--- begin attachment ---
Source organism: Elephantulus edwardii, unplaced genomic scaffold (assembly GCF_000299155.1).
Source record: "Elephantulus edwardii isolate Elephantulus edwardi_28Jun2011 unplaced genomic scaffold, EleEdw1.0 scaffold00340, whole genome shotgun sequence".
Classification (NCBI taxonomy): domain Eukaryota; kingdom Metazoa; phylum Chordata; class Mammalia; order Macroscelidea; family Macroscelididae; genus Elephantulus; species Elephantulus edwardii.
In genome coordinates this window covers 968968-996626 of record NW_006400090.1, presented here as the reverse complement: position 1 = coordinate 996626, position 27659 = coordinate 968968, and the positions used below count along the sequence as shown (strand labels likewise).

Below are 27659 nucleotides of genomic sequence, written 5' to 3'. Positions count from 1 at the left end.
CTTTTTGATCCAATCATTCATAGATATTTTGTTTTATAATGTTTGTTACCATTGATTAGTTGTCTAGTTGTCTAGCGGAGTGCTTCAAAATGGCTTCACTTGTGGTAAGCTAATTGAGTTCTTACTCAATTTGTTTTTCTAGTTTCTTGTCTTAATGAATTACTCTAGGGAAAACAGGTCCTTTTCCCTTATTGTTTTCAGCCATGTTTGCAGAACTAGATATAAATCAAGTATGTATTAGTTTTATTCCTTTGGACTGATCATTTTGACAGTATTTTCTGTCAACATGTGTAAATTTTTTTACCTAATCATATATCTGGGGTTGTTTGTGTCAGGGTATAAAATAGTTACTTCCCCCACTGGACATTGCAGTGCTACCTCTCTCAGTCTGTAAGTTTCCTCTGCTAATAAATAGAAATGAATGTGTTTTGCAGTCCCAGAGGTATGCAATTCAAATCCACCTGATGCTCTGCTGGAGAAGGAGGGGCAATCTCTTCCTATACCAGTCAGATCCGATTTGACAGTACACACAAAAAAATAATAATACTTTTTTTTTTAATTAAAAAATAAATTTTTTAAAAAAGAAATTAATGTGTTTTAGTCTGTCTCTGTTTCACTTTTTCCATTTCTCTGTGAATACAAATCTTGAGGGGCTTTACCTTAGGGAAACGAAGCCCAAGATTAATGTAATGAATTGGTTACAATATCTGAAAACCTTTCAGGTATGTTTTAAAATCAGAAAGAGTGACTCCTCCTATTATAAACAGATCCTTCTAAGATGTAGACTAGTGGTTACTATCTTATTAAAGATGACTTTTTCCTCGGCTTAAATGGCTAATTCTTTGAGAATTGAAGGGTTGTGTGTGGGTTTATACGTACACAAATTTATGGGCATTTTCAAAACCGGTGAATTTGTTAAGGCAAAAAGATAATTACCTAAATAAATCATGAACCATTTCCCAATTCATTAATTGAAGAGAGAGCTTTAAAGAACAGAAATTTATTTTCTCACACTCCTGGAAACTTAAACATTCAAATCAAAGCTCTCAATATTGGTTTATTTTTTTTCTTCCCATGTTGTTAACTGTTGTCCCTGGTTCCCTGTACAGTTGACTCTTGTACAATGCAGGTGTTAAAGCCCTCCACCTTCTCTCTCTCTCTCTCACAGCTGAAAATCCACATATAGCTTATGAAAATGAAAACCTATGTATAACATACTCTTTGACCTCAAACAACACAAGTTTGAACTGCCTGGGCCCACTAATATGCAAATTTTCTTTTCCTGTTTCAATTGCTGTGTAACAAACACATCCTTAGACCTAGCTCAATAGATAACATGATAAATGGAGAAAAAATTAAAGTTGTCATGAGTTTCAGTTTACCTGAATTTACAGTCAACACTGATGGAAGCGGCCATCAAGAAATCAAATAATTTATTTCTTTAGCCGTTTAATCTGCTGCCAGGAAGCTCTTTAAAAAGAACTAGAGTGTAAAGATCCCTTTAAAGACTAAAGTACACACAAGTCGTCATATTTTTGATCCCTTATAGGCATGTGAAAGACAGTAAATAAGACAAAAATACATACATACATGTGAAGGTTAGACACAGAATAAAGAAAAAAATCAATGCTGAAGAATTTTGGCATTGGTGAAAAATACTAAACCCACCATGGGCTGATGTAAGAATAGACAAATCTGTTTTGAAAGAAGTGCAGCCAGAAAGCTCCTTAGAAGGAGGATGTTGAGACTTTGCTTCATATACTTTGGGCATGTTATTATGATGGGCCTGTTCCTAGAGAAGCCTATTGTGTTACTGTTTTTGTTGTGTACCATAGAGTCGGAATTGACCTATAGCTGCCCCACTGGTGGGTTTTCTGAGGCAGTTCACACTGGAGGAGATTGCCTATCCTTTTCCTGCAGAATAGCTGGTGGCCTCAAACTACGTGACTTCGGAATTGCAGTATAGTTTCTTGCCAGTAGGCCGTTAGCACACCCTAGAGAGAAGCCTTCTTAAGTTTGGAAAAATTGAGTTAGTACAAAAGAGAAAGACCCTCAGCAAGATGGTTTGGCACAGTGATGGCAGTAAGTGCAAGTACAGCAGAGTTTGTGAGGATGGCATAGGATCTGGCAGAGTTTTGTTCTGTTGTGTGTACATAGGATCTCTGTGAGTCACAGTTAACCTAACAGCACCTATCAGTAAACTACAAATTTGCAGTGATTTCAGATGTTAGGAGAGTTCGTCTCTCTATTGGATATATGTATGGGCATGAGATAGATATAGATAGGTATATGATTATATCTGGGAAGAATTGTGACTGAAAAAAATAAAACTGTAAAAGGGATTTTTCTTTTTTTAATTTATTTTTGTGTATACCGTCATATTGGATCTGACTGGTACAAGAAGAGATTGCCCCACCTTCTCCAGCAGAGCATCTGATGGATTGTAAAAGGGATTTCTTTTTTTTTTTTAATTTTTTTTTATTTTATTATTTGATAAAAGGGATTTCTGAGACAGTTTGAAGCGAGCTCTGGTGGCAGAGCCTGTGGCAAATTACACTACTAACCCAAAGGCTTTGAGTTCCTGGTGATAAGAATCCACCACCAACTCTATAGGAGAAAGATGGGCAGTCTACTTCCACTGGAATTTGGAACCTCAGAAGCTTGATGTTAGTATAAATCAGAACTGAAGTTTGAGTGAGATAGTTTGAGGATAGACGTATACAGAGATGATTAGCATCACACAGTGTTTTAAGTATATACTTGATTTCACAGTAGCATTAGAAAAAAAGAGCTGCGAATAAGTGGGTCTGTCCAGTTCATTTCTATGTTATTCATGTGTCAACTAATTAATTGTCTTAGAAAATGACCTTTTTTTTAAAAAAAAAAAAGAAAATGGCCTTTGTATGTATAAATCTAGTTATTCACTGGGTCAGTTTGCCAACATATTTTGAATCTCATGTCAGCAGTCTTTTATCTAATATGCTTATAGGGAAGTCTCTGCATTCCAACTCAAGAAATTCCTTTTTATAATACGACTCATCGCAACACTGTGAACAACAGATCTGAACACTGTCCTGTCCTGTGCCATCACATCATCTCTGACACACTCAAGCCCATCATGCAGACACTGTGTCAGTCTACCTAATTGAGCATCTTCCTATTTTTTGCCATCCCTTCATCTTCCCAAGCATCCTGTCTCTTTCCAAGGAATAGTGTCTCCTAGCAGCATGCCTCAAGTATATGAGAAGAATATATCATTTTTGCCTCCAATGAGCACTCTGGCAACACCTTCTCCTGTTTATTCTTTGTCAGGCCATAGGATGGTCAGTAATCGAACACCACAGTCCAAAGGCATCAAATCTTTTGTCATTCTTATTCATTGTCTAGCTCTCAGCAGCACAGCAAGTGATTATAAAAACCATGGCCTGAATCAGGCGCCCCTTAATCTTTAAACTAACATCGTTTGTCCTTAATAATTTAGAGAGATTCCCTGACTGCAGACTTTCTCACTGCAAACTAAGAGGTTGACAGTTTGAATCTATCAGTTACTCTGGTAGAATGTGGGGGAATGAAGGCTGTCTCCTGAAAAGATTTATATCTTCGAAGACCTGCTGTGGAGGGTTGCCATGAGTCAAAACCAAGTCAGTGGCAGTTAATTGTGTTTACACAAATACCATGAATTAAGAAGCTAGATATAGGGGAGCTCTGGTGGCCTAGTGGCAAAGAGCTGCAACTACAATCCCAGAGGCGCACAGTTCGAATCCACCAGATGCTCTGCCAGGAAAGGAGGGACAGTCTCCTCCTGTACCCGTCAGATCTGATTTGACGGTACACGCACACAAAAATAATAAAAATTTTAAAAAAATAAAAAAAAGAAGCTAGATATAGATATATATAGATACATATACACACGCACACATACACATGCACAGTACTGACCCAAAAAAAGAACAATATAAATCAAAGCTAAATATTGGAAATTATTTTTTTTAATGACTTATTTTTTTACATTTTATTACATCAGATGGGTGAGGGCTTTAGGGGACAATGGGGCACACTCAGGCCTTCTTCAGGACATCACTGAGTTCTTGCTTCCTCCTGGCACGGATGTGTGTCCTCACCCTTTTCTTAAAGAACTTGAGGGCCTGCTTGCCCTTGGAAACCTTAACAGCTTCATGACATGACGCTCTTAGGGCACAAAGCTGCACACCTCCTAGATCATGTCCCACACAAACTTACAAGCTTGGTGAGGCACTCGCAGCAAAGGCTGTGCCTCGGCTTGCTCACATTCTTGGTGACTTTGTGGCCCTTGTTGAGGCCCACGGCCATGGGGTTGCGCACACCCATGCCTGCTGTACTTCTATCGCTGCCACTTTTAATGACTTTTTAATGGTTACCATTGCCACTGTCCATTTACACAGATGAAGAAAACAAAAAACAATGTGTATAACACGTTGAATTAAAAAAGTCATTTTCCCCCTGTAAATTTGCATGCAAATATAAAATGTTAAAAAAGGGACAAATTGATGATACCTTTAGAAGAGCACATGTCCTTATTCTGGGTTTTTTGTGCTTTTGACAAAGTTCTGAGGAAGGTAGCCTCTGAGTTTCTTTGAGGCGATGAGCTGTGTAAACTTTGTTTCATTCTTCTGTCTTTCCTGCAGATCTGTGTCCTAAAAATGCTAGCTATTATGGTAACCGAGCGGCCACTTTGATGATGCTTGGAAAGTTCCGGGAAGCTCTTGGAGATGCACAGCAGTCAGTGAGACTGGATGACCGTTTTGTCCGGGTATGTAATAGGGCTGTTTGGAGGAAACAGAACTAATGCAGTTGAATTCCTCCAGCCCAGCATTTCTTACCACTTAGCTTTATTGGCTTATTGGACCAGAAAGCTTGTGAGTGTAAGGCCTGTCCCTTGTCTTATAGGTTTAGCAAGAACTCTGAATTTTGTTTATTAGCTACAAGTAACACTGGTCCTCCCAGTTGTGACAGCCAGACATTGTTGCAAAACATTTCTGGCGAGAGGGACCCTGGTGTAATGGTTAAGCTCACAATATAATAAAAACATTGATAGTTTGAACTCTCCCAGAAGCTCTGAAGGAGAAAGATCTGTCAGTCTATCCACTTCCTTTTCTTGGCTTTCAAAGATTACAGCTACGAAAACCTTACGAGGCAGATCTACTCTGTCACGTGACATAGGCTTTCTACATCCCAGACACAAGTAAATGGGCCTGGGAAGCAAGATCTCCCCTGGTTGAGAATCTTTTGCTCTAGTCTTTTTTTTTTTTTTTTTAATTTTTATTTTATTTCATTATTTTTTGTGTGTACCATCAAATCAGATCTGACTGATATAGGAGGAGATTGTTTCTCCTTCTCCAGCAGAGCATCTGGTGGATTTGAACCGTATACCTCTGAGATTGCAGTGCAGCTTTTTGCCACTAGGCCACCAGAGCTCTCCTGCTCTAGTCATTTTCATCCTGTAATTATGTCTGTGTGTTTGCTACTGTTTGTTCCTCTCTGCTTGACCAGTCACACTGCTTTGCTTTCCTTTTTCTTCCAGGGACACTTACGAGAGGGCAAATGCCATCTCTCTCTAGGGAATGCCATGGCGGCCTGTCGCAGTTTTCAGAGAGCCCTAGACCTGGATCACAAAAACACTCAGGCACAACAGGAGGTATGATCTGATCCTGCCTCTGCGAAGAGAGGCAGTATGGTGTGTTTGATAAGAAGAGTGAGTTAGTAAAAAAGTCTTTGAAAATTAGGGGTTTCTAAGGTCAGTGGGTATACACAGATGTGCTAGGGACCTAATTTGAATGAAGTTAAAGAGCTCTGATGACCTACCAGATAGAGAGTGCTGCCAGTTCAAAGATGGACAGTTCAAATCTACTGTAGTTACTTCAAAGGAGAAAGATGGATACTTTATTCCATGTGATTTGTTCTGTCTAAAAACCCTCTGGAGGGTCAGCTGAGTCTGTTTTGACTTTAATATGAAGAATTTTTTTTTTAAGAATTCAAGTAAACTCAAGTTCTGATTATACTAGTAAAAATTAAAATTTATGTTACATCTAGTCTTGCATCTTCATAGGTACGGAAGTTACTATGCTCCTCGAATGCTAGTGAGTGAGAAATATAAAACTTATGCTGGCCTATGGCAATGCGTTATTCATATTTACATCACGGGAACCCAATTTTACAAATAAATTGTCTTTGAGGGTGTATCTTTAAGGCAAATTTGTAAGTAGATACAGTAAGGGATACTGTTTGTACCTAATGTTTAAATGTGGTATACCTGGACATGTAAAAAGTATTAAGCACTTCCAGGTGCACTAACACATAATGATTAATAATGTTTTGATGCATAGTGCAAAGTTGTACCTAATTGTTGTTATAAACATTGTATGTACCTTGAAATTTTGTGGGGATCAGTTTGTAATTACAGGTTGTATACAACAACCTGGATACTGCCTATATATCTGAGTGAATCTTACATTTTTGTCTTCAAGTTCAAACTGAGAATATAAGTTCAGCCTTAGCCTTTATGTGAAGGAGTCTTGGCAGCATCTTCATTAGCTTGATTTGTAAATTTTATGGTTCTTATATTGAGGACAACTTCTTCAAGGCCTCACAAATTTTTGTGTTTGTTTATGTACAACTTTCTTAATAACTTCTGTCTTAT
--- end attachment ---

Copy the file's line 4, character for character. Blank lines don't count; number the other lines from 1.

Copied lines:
In genome coordinates this window covers 968968-996626 of record NW_006400090.1, presented here as the reverse complement: position 1 = coordinate 996626, position 27659 = coordinate 968968, and the positions used below count along the sequence as shown (strand labels likewise).